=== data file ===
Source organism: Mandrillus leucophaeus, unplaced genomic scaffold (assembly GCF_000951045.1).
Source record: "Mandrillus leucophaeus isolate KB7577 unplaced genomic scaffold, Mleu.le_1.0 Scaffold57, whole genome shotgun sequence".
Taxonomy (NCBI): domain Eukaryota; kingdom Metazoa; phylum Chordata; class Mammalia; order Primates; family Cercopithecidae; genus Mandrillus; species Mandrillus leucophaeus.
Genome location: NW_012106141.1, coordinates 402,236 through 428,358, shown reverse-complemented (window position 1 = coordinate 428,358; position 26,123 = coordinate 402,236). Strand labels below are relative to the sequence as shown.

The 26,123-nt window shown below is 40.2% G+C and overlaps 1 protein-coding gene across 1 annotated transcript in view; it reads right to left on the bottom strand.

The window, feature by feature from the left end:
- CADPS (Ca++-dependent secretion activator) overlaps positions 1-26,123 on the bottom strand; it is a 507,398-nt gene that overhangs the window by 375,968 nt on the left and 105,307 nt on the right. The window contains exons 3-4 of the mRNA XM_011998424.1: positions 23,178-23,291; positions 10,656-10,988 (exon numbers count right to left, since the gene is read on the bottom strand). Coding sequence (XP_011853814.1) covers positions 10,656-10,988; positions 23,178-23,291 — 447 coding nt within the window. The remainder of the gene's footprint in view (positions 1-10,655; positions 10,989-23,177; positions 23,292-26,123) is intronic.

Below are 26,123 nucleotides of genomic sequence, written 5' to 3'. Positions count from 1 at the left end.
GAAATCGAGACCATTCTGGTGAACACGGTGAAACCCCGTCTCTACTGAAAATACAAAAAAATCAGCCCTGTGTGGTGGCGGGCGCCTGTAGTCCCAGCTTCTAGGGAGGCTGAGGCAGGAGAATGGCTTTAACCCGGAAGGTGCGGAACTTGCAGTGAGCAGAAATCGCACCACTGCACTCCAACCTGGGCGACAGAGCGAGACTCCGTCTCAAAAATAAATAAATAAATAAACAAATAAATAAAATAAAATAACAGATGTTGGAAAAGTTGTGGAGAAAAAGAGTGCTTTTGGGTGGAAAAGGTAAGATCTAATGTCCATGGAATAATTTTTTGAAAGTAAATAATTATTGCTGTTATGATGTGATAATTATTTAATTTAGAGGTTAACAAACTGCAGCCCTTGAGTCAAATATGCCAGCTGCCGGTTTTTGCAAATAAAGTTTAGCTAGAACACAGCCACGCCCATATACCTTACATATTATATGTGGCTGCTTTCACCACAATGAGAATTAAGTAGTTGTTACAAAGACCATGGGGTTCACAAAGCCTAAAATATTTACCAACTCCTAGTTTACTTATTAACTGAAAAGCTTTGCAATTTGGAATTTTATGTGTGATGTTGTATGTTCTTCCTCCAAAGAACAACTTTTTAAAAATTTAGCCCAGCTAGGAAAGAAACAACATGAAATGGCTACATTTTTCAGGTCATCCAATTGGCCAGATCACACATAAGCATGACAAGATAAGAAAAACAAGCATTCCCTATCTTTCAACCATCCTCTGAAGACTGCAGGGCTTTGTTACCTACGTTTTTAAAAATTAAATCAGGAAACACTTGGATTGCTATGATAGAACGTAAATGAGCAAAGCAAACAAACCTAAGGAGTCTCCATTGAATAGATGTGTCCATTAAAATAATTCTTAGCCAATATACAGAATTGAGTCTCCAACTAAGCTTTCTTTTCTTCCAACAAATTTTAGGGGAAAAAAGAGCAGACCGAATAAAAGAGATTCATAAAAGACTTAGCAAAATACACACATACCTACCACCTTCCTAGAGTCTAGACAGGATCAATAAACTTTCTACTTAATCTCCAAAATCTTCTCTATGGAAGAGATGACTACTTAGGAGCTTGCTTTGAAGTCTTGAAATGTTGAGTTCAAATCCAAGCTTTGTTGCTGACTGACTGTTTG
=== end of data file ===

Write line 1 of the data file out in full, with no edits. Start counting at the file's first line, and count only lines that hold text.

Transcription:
Source organism: Mandrillus leucophaeus, unplaced genomic scaffold (assembly GCF_000951045.1).